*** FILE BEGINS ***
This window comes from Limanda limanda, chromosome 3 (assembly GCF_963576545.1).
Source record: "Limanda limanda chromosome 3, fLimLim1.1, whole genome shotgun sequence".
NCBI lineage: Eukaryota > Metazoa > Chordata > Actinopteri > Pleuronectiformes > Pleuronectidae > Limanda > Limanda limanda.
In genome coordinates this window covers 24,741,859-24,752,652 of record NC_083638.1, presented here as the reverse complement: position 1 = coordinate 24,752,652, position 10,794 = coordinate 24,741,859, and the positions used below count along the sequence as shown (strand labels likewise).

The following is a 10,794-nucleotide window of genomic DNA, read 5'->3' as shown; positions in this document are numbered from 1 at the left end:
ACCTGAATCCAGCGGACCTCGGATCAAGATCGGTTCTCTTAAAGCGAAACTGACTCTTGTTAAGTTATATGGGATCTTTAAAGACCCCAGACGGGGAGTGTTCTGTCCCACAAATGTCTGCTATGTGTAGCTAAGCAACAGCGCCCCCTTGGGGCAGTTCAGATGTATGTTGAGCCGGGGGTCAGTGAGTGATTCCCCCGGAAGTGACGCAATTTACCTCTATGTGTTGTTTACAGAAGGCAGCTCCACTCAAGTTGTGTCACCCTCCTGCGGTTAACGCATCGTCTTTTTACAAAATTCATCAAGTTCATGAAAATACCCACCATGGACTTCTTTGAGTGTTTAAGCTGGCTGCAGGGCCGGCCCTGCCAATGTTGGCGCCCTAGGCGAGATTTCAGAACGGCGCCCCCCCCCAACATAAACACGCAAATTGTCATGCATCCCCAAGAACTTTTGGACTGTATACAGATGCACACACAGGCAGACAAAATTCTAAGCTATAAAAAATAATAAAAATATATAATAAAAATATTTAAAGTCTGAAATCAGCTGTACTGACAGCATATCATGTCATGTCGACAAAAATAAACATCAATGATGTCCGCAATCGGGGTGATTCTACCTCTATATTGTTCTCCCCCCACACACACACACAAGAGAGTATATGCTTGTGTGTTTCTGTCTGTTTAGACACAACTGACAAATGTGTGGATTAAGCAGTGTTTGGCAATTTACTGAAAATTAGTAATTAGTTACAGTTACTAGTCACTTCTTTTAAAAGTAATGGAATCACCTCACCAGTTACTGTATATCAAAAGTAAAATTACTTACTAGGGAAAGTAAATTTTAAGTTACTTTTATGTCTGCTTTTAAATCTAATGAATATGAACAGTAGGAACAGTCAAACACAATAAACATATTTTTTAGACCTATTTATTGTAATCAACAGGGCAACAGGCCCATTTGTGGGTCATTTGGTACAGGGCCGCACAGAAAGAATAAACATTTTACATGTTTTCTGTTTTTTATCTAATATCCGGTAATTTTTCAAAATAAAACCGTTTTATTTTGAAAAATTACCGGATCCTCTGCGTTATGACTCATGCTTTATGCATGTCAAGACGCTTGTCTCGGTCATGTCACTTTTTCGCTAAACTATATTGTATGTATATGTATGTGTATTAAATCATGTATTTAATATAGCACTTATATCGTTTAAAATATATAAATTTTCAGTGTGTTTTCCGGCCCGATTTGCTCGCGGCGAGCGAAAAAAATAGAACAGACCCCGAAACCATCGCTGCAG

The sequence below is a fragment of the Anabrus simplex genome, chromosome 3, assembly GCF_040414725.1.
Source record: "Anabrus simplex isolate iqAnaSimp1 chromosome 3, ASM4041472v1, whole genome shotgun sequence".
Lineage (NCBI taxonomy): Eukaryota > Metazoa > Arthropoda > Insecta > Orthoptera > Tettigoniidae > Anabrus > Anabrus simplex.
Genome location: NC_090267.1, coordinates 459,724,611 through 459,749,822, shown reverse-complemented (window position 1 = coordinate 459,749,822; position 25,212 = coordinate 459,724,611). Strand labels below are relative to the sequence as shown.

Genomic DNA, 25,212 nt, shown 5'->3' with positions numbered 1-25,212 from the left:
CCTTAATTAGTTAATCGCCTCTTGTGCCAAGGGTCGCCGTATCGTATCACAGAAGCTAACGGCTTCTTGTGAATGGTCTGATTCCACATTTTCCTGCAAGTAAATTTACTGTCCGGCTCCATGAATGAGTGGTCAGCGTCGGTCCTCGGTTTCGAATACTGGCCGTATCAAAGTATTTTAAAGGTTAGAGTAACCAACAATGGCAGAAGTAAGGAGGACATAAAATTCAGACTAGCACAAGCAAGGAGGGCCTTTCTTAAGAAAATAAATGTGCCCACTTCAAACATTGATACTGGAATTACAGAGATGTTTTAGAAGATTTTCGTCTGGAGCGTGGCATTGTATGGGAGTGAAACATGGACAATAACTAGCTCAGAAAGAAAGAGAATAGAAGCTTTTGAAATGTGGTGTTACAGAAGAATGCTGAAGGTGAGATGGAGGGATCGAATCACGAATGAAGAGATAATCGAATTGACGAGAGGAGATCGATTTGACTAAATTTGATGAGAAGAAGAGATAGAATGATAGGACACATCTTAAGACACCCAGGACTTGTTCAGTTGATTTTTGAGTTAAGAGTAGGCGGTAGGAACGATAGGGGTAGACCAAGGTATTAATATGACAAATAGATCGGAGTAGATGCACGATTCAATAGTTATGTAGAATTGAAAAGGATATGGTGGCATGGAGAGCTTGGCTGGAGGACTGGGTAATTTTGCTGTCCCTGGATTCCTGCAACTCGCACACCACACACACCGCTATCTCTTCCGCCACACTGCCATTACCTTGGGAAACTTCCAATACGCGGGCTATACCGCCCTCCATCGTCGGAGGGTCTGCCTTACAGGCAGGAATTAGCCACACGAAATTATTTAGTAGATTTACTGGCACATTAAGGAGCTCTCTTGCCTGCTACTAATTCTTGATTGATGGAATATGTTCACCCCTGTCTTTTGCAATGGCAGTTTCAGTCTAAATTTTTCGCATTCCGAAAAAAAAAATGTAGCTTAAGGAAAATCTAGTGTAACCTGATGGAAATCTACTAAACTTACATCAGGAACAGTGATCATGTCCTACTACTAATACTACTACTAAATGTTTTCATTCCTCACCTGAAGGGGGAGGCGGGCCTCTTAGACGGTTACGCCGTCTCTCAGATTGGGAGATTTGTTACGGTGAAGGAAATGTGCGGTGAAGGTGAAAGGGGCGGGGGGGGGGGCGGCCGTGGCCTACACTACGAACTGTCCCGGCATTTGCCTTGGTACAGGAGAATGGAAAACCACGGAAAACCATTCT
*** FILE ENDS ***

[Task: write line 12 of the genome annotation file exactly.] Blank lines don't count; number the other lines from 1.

CCTTAATTAGTTAATCGCCTCTTGTGCCAAGGGTCGCCGTATCGTATCACAGAAGCTAACGGCTTCTTGTGAATGGTCTGATTCCACATTTTCCTGCAAGTAAATTTACTGTCCGGCTCCATGAATGAGTGGTCAGCGTCGGTCCTCGGTTTCGAATACTGGCCGTATCAAAGTATTTTAAAGGTTAGAGTAACCAACAATGGCAGAAGTAAGGAGGACATAAAATTCAGACTAGCACAAGCAAGGAGGGCCTTTCTTAAGAAAATAAATGTGCCCACTTCAAACATTGATACTGGAATTACAGAGATGTTTTAGAAGATTTTCGTCTGGAGCGTGGCATTGTATGGGAGTGAAACATGGACAATAACTAGCTCAGAAAGAAAGAGAATAGAAGCTTTTGAAATGTGGTGTTACAGAAGAATGCTGAAGGTGAGATGGAGGGATCGAATCACGAATGAAGAGATAATCGAATTGACGAGAGGAGATCGATTTGACTAAATTTGATGAGAAGAAGAGATAGAATGATAGGACACATCTTAAGACACCCAGGACTTGTTCAGTTGATTTTTGAGTTAAGAGTAGGCGGTAGGAACGATAGGGGTAGACCAAGGTATTAATATGACAAATAGATCGGAGTAGATGCACGATTCAATAGTTATGTAGAATTGAAAAGGATATGGTGGCATGGAGAGCTTGGCTGGAGGACTGGGTAATTTTGCTGTCCCTGGATTCCTGCAACTCGCACACCACACACACCGCTATCTCTTCCGCCACACTGCCATTACCTTGGGAAACTTCCAATACGCGGGCTATACCGCCCTCCATCGTCGGAGGGTCTGCCTTACAGGCAGGAATTAGCCACACGAAATTATTTAGTAGATTTACTGGCACATTAAGGAGCTCTCTTGCCTGCTACTAATTCTTGATTGATGGAATATGTTCACCCCTGTCTTTTGCAATGGCAGTTTCAGTCTAAATTTTTCGCATTCCGAAAAAAAAAATGTAGCTTAAGGAAAATCTAGTGTAACCTGATGGAAATCTACTAAACTTACATCAGGAACAGTGATCATGTCCTACTACTAATACTACTACTAAATGTTTTCATTCCTCACCTGAAGGGGGAGGCGGGCCTCTTAGACGGTTACGCCGTCTCTCAGATTGGGAGATTTGTTACGGTGAAGGAAATGTGCGGTGAAGGTGAAAGGGGCGGGGGGGGGGGCGGCCGTGGCCTACACTACGAACTGTCCCGGCATTTGCCTTGGTACAGGAGAATGGAAAACCACGGAAAACCATTCT